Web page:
#BMIM | Battle Cry by Dr. Brandon Henry

 In Voices of Diversity

So my boys and I were talking on Groupme, discussing what it’s like to be a black man in medicine. We had all these different phrases that we felt spoke to our individual and collective experiences. I chimed in with, “I’m. That. Dude!!!” Almost immediately after it posted in the group, the “LIKE” icon lit up (one group member said he wished he could push the like button twice). “It’s like a battle cry”, said one of the group members. Inside my head, the gears started turning. I was reminded how important it is for us as black men to tell ourselves this daily. I mean, it really is something like a battle cry.

This journey into medicine as a black man is, at times, a daily battle. Between medical school and now fellowship, there have been mornings where upon waking, I just felt it was going to be a rough day. So what did I do, I either told myself before walking in the building that I’m that dude and I deserved to be there or, I call a friend or mentor like Dr. Landry and allow him to speak to me and remind me that, I’m. That. D ude!!! Remember that iron sharpens iron. There will be times that you may not have the confidence to tell yourself I’m. That. Dude!!! In these times it’s important to have your boys/girls that can remind you that you are good and that you deserve to be there. When they do their job as your friend and remind you, waste no time in saying, I’m. That. Dude!!!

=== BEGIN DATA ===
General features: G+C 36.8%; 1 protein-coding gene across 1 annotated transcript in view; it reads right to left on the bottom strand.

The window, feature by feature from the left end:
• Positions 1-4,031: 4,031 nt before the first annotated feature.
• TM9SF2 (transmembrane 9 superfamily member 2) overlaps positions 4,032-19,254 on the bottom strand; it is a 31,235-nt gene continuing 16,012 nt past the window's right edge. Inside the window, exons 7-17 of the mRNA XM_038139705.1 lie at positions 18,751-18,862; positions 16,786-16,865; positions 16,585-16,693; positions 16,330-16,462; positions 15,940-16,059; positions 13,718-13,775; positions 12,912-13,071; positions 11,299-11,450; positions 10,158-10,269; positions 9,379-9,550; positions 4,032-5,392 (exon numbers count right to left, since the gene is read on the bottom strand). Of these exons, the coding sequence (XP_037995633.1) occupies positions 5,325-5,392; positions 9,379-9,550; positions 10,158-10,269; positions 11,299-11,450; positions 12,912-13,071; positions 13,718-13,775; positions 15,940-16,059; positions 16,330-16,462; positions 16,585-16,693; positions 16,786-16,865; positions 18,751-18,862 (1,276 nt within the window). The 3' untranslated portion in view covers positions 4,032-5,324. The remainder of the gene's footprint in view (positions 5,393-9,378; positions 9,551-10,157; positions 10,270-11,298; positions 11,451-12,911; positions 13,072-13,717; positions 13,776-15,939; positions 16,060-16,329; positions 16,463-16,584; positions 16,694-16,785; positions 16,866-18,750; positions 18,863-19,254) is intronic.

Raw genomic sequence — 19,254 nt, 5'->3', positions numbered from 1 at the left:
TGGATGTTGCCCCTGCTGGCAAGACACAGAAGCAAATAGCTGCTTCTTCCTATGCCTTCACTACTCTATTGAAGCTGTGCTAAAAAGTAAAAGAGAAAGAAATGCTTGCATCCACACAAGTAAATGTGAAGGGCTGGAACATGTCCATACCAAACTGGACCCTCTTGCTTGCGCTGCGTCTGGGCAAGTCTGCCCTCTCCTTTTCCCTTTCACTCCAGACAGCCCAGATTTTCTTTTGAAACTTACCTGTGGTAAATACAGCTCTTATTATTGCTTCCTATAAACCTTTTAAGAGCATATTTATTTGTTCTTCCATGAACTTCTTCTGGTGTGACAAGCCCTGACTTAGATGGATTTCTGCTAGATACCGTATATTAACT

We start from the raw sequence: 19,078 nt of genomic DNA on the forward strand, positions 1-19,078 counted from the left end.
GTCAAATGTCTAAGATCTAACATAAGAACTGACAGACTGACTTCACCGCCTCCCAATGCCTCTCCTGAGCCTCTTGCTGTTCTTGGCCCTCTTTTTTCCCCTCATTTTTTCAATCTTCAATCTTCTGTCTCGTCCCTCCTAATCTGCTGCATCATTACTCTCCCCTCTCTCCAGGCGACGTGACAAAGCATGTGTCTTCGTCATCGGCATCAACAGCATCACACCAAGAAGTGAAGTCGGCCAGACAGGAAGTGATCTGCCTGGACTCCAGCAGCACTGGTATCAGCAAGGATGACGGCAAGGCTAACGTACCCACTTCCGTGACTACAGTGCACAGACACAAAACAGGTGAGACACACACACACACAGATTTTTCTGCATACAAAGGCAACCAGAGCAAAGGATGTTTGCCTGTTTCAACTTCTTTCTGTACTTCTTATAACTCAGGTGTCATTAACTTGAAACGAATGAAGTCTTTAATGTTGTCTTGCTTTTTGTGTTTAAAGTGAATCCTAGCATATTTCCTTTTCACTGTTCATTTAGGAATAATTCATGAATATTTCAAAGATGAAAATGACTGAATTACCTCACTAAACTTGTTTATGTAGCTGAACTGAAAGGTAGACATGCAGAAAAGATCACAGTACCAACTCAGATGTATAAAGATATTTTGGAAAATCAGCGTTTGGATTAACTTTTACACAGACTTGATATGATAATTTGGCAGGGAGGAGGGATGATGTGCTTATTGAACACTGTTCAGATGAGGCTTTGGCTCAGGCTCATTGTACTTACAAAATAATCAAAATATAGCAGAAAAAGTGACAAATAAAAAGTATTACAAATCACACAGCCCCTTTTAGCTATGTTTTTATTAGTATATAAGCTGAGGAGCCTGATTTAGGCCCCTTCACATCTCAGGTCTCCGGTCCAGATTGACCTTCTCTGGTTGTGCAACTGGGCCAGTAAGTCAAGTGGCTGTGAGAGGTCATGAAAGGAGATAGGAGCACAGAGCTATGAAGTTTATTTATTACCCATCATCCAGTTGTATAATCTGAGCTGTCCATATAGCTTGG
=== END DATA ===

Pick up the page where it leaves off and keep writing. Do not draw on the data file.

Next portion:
I struggled with this for a while. I struggled with Imposter Syndrome for most of my first year of residency. I had to make this battle cry a part of my daily routine. Even when I didn’t believe it, I still said it. I dressed like I was that dude, so even when I didn’t feel it, I knew I looked good, which in turn made me feel good. Bear in mind that it’s not just about saying it, you have to walk in it as well. Carry yourself like you’re that dude! Dress like you’re that dude! Don’t give people any room to second guess you and your abilities.

The point of this blog was not to discuss the struggle, but more so to empower you all. It’s important that we continue to encourage and uplift each other. If your boy is struggling, let him know the battle cry and make him repeat it. Even if your boy isn’t struggling, make him repeat the battle cry. You having a bad day, state your battle cry. You having a good day, state your battle cry anyways! It’s time for us to come together and recognize our capabilities. It’s time for us to acknowledge who we are and that we deserve every bit of our success. I’m ready for battle, are you? If so, say it with me…..I’M. THAT. DUDE!!!

– Brandon –

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